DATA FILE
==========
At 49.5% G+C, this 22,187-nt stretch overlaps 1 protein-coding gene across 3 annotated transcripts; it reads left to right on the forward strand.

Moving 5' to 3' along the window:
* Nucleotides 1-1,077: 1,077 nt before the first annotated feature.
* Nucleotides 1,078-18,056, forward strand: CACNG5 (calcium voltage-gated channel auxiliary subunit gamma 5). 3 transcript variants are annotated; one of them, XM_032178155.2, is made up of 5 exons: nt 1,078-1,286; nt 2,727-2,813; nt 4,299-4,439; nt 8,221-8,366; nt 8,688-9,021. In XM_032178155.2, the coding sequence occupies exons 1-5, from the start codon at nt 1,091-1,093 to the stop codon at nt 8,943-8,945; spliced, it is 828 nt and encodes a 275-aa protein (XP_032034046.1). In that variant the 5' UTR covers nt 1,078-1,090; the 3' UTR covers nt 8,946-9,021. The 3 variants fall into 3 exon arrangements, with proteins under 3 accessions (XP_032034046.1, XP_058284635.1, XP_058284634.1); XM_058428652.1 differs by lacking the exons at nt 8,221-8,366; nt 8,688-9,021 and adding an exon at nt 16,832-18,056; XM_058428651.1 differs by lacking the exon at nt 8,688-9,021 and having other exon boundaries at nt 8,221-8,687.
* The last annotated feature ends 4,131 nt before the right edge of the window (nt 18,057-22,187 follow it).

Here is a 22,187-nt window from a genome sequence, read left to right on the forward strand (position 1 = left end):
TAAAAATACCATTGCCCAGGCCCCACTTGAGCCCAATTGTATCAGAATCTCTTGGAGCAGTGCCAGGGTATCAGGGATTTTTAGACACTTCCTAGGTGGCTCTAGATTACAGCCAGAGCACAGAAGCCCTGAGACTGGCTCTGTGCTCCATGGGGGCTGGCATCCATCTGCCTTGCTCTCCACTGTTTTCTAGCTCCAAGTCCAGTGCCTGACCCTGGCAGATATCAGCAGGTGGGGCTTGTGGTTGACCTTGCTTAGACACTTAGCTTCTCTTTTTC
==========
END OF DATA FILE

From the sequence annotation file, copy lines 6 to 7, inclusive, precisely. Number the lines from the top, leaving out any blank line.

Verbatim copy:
Here is a 22,187-nt window from a genome sequence, read left to right on the forward strand (position 1 = left end):
TAAAAATACCATTGCCCAGGCCCCACTTGAGCCCAATTGTATCAGAATCTCTTGGAGCAGTGCCAGGGTATCAGGGATTTTTAGACACTTCCTAGGTGGCTCTAGATTACAGCCAGAGCACAGAAGCCCTGAGACTGGCTCTGTGCTCCATGGGGGCTGGCATCCATCTGCCTTGCTCTCCACTGTTTTCTAGCTCCAAGTCCAGTGCCTGACCCTGGCAGATATCAGCAGGTGGGGCTTGTGGTTGACCTTGCTTAGACACTTAGCTTCTCTTTTTC